Politics

Sen. Lee, state of Utah oppose BLM plan to close 317 miles of off-roading routes

“The BLM’s plan to close trails in this treasured region is completely unacceptable,” Gov. Spencer Cox said

UTAH – Sen. Mike Lee and the state of Utah have recently taken action to oppose the Bureau of Land Management’s plan to close 317 miles of off-roading routes near Moab and the Green River.

Lee recently introduced the Historic Roadways Protection Act, which comes as a response to the BLM’s recent decision. Lee argues that several of the closed routes have significant historical value.

The BLM’s Labyrinth Canyon and Gemini Bridges travel management plan seeks to close 317 miles of dirt trails and roads to recreational use near Moab. The plan closes over a quarter of public trails in the area along the Green River.

“These roads aren’t just pathways; they’re a testament to Utah’s rich history and the pioneers who shaped our state. It’s crucial that we ensure their protection for future generations,” Lee said.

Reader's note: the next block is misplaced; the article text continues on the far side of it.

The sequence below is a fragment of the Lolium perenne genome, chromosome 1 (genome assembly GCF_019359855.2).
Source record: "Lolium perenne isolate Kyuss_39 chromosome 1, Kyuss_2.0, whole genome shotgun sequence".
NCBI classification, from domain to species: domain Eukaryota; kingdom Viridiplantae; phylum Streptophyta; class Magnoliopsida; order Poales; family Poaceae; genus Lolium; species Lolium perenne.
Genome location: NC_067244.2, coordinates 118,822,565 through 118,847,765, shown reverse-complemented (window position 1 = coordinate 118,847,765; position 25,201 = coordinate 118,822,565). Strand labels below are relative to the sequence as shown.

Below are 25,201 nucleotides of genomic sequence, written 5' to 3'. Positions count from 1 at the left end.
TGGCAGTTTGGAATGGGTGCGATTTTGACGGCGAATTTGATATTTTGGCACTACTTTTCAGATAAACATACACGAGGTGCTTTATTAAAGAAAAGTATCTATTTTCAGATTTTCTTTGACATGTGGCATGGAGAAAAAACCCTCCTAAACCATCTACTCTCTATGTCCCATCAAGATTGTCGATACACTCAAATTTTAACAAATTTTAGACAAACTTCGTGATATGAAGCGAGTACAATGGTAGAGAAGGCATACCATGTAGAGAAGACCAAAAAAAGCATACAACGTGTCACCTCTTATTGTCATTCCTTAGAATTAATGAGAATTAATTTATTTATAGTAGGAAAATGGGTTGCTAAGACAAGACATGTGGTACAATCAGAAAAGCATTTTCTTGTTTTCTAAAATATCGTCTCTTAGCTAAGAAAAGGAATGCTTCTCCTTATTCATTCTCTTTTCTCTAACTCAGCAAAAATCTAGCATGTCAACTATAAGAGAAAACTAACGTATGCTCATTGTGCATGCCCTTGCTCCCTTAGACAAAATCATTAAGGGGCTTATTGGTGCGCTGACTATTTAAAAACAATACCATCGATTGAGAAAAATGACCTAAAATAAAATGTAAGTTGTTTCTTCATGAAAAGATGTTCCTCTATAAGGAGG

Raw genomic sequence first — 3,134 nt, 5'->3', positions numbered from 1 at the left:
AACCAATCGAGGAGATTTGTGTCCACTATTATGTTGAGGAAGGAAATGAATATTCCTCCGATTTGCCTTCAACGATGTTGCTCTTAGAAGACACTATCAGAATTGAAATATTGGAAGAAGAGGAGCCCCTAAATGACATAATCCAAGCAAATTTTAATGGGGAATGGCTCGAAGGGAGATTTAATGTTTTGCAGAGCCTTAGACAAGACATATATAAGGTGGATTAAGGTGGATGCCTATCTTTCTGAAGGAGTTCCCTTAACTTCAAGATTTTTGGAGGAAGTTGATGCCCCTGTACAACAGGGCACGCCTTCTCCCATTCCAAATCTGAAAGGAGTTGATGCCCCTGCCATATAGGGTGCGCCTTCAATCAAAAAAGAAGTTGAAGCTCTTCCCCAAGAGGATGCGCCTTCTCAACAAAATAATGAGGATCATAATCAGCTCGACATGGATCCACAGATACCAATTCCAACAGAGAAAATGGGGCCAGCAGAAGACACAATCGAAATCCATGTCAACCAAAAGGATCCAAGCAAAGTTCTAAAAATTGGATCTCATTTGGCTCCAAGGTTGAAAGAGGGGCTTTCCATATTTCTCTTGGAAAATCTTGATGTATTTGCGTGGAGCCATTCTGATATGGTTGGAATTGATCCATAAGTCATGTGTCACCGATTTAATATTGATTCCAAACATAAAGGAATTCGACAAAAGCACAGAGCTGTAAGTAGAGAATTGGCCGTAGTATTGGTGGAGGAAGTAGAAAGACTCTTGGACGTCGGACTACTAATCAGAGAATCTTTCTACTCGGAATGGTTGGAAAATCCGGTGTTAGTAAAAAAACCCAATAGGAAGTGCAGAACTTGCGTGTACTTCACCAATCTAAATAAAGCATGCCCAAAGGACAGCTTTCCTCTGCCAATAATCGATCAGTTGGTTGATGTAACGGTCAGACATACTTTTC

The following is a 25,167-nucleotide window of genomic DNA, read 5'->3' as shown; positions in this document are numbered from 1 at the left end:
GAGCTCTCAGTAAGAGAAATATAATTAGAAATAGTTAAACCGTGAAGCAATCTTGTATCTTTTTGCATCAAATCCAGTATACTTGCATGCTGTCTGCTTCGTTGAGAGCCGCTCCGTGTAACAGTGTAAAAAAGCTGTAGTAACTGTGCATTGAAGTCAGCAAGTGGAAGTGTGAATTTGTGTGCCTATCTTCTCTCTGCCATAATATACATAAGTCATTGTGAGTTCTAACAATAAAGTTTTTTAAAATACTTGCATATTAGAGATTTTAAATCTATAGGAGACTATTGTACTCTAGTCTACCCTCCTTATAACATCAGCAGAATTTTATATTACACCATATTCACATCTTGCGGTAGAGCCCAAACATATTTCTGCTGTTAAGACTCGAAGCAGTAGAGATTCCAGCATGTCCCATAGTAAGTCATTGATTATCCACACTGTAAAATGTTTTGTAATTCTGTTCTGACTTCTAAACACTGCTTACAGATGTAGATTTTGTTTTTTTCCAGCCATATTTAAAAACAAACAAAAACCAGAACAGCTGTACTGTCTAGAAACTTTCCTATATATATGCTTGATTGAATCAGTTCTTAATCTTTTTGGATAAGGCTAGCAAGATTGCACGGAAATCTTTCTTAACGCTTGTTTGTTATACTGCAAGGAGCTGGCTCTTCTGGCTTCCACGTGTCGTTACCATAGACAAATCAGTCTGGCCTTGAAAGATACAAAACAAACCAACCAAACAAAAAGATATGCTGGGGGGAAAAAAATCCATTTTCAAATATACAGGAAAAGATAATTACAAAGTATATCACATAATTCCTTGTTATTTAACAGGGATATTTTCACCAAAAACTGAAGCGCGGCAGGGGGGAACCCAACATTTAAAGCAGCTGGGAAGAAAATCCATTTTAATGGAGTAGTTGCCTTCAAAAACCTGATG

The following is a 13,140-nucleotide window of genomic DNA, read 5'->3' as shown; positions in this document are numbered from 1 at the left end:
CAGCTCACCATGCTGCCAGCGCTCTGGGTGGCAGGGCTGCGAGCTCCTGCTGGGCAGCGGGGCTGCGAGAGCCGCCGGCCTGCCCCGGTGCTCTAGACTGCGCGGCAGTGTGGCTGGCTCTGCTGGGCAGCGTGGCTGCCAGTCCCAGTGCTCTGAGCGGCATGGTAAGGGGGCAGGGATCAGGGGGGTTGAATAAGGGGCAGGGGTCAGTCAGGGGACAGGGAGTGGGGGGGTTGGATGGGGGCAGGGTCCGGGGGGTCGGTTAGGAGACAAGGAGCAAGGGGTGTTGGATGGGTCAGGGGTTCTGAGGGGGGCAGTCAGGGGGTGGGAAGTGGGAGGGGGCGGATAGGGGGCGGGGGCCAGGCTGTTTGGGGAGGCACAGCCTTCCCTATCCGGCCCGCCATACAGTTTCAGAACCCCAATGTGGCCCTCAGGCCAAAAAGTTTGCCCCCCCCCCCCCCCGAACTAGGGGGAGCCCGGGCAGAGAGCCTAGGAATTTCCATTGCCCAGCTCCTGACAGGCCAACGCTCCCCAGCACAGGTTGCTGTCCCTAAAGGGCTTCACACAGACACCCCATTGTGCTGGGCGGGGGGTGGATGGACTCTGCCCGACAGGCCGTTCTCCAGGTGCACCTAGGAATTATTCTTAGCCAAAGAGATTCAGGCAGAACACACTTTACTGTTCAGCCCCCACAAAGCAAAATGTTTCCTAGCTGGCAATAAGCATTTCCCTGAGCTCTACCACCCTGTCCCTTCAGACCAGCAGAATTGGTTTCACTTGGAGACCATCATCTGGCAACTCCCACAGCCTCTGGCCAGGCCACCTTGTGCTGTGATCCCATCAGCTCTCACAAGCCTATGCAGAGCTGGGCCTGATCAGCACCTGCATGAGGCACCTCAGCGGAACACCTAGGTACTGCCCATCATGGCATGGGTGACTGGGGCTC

In addition to Lee’s proposed legislation, the state of Utah and a pair of motorized recreation groups filed a notice of appeal to oppose the BLM’s Labyrinth Canyon and Gemini Bridges travel management plan.

In support of the notice of appeal filed by the state, Gov. Spencer Cox said the actions taken by the BLM are federal government overreach.

“The BLM’s plan to close trails in this treasured region is completely unacceptable. These are historic routes that have been used by the public for generations,” Cox said in a statement.

The new travel plan was enacted to reduce the impact that off-road vehicles have on the area and was advocated for by several environmental groups and the Grand County Commission.

Lee’s bill seeks to prohibit using federal money to enact new travel plans in Utah until all the historic road cases have been settled. Additionally, the proposed legislation would pause any previous plans by the BLM to change how these lands are used until the courts reach a decision on the old roads.

Utah preemptively filed an appeal and requested a stay with the Department of Interior’s Interior Board of Land Appeals, seeking to temporarily suspend the plan’s implementation while legal proceedings unfold.

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